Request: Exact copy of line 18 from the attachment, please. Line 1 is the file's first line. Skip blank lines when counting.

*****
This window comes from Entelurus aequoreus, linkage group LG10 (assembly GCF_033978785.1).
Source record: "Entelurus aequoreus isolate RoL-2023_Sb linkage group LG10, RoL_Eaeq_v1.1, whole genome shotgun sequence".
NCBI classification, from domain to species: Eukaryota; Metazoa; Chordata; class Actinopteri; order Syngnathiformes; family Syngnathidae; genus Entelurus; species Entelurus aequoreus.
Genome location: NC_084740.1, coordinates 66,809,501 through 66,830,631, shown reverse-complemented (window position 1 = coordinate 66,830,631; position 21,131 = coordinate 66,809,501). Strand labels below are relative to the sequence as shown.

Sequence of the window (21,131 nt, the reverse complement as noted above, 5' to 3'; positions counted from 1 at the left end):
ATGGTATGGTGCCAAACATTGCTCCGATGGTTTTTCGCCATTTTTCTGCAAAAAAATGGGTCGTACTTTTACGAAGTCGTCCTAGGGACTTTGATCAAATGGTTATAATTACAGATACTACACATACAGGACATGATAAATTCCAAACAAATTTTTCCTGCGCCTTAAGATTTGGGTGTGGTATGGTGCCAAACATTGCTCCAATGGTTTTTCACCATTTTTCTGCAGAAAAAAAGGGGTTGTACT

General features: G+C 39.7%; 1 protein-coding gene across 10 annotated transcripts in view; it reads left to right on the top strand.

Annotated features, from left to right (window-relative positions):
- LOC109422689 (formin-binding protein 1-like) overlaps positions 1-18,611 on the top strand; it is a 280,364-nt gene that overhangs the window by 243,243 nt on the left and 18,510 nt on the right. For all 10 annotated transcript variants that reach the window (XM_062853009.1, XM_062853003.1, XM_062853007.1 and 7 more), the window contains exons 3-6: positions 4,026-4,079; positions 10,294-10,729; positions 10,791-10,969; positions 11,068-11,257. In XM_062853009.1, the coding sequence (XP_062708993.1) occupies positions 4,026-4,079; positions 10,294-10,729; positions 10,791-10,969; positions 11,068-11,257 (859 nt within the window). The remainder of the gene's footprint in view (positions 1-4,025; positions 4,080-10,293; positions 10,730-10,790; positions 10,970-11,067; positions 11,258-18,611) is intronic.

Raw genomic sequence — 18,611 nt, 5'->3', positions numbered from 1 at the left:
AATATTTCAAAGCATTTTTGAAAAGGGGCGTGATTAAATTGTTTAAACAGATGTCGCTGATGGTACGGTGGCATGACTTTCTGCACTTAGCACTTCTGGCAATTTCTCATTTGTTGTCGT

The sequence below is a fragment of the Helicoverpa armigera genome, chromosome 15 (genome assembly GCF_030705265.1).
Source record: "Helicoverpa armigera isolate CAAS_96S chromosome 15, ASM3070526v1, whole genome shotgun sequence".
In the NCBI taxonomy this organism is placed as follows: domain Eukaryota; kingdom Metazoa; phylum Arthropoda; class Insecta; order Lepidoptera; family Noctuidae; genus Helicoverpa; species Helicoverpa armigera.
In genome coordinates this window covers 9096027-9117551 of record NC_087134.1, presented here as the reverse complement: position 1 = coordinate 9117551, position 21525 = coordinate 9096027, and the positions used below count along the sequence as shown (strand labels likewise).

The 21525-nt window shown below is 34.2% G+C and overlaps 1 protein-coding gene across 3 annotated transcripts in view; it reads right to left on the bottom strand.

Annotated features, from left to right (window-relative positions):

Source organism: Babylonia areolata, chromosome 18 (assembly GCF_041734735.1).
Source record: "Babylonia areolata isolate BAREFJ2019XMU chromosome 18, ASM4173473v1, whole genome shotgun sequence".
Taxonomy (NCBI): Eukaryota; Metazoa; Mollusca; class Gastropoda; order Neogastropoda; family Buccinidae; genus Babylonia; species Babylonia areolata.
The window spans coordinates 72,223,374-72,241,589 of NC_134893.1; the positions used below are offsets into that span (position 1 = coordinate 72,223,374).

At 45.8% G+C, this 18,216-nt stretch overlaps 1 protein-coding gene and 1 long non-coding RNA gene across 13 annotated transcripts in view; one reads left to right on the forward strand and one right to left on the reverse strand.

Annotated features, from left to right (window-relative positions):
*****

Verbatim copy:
Source organism: Babylonia areolata, chromosome 18 (assembly GCF_041734735.1).